1. Review the Emergency Action Plan (EAP)
OSHA requires workplaces with 10 or more employees to have a written emergency action plan. A facility-wide emergency preparedness meeting should occur well before the winter season. A group discussion promotes awareness throughout a facility about winter hazards likely to stall normal operations. Important emergency planning considerations include:
- Impact on operations: discuss the most common seasonal hazards that occur in your area, how it has affected operations in the past, and what everyone can prepare for. Take into account events like power outages and blackouts from high winds and storms, proper snow and ice removal procedures, and evacuations and emergency escape route procedures.
- Emergency communications: ensure employees know how to respond, who to contact, and how to communicate effectively in emergencies and when inclement weather affects normal operations.
- Emergency drills: simulate drills and scenarios in your facility on a regular basis and evaluate areas for improvement.
- Resource sharing: provide easily accessible resources to all employees that outline the most important workplace emergency procedures, like contact information and procedural reminders.
9. Worksite Hazard Analysis
Conduct a wall-to-wall worksite hazard analysis. Make sure industrial hygiene monitoring is included. Review each operation and/or task and create a job safety analysis (JSA).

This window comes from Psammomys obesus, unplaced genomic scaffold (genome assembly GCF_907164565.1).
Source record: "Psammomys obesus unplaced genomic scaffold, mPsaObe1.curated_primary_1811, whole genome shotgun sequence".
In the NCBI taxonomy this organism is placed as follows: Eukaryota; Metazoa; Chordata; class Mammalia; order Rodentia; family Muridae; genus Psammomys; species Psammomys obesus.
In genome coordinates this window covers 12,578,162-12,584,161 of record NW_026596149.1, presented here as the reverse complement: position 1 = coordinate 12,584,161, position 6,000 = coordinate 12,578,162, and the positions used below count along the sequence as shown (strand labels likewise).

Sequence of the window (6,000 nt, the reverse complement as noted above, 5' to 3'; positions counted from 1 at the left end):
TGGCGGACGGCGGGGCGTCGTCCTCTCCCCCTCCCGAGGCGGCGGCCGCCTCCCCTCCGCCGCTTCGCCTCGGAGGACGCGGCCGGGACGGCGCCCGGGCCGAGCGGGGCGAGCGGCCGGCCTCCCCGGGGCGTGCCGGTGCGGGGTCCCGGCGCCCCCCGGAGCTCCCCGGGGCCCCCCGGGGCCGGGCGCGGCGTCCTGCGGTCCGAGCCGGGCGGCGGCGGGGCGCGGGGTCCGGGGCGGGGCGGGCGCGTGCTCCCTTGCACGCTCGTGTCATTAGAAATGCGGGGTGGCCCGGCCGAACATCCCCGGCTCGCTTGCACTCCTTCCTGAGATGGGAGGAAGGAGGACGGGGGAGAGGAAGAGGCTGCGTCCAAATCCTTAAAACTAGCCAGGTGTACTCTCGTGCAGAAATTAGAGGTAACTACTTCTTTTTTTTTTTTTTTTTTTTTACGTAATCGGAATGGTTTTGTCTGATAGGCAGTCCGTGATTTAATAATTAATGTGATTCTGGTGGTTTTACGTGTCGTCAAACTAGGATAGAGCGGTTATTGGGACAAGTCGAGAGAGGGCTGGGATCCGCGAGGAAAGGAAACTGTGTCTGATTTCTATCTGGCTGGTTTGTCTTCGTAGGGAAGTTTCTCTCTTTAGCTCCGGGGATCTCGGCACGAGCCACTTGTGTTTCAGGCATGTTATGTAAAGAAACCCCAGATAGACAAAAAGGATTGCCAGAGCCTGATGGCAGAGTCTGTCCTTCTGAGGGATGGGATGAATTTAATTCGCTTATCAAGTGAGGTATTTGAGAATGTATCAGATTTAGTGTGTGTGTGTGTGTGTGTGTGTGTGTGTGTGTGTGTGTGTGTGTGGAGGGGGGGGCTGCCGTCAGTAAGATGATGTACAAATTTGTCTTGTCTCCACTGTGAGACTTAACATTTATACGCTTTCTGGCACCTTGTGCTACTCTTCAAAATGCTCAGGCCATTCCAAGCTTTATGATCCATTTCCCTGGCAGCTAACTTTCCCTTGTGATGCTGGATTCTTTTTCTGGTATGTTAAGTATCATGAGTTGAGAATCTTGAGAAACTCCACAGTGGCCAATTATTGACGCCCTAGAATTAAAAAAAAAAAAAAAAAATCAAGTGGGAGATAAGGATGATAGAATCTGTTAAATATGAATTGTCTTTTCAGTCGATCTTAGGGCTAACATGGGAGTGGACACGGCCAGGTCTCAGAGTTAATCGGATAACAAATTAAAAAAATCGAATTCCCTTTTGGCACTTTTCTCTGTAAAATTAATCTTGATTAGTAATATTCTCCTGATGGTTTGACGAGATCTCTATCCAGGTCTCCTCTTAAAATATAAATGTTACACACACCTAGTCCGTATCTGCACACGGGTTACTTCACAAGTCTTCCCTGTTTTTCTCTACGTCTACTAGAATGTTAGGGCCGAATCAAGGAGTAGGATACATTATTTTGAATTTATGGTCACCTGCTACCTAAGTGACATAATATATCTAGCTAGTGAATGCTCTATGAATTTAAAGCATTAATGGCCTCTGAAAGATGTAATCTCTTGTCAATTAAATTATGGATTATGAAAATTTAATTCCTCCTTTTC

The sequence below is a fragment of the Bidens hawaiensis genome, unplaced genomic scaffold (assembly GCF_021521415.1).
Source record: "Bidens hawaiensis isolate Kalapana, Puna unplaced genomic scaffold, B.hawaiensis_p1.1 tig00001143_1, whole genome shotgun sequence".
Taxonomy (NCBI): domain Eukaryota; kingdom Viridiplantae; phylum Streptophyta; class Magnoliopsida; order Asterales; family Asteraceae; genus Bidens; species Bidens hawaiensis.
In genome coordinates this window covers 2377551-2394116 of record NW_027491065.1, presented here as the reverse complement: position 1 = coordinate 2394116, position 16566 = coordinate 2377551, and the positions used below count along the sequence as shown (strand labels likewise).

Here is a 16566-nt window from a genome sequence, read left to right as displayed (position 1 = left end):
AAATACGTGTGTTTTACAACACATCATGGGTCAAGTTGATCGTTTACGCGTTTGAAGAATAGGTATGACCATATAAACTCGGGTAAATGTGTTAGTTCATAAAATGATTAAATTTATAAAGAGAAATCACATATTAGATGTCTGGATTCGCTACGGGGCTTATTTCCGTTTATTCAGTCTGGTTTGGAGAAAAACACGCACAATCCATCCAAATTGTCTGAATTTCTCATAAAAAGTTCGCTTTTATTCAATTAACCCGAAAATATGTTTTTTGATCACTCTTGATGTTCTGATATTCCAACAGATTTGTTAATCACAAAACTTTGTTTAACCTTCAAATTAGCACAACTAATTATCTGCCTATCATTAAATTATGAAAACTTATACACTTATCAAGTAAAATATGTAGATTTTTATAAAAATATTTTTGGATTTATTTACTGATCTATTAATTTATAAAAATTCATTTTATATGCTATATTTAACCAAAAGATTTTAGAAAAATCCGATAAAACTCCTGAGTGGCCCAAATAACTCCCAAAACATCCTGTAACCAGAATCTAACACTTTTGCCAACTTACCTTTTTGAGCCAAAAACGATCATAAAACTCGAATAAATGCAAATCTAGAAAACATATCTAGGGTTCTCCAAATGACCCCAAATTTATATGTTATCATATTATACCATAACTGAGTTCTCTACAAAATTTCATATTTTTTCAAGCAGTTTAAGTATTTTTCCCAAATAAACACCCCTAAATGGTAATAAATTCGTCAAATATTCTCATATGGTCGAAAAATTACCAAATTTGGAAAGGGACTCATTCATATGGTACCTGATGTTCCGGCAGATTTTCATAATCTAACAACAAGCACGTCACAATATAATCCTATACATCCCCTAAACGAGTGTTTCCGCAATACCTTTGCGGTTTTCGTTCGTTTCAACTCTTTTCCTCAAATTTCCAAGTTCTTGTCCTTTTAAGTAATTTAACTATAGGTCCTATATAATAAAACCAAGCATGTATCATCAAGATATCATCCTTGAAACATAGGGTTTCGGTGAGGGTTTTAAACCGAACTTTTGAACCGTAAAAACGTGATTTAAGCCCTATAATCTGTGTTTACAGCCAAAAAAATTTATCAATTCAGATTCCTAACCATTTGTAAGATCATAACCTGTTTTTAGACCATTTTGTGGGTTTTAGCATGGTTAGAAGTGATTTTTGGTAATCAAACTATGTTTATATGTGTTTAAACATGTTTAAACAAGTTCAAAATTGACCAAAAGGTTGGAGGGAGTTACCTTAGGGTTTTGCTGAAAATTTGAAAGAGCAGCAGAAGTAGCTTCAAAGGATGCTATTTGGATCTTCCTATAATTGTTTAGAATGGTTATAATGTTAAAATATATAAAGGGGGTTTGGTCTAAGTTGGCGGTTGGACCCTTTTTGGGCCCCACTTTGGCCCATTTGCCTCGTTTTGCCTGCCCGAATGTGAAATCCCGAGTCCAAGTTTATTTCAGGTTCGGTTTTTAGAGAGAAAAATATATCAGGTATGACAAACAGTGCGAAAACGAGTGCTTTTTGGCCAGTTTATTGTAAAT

3. Prevent Cold-Related Illnesses and Injuries
Anyone working in the cold can be at risk of cold-related illnesses and injuries. In general, it doesn’t hurt to train all employees on recognizing the signs and symptoms of common cold-related illnesses including cold stress, hypothermia and frostbite.
These controls can be applied to ensure worker safety:
• Adapt personal protective equipment (PPE) - Evaluate if changes in PPE are needed to ensure worker safety. Although OSHA requires employers to protect workers’ safety and health, it is not required for employers to provide workers with clothing items used solely for the protection against weather, like winter coats (29 CFR 1910.132(h)(4)).
• Prevent fatigue - Keep energy levels up and prevent dehydration by providing workers with warm fluids and water.
• Have a buddy system - Have employees ideally work in pairs or more to help monitor each other for symptoms of cold-related illnesses for added safety. Also, remind employees to keep their general health in mind.
4. Highlight Hazards Using Visuals
Bring hazards to attention using a variety of visual communication methods including signage, floor marking and wayfinding.
Poor visibility plays a large and dangerous role in the winter that can be detrimental if you don’t prepare for its effects:
- Keep areas clear - Make sure pathways, work areas, and stairways are clear from unnecessary items that could cause potential injury.
- Emphasize hard-to-see areas - Clearly highlight areas, items, and machinery when it becomes more difficult to navigate in low-light conditions. Outline egress pathways, door entries, low clearance ceilings and other important areas that are in need of extra attention using glow-in-the-dark and reflective tape.
- Provide extra traction - Identify locations that are prone to being slippery or difficult to navigate by applying tread tape to keep employees stable. Tread tapes are perfect for areas that have a tendency to ice over and are ideal for application on stairs, doorways, ramps, and handrails.
- Implement temporary and outdoor signage - Address hazards that may lurk in your facility as well as outdoors by placing durable premade signs and labels for icy conditions and slips, trips, and falls in areas that are prone to freeze over or get slick.
- Upgrade your wayfinding - Locate where valuable signage and images should be installed to alert personnel of present hazards and recommended safe practices.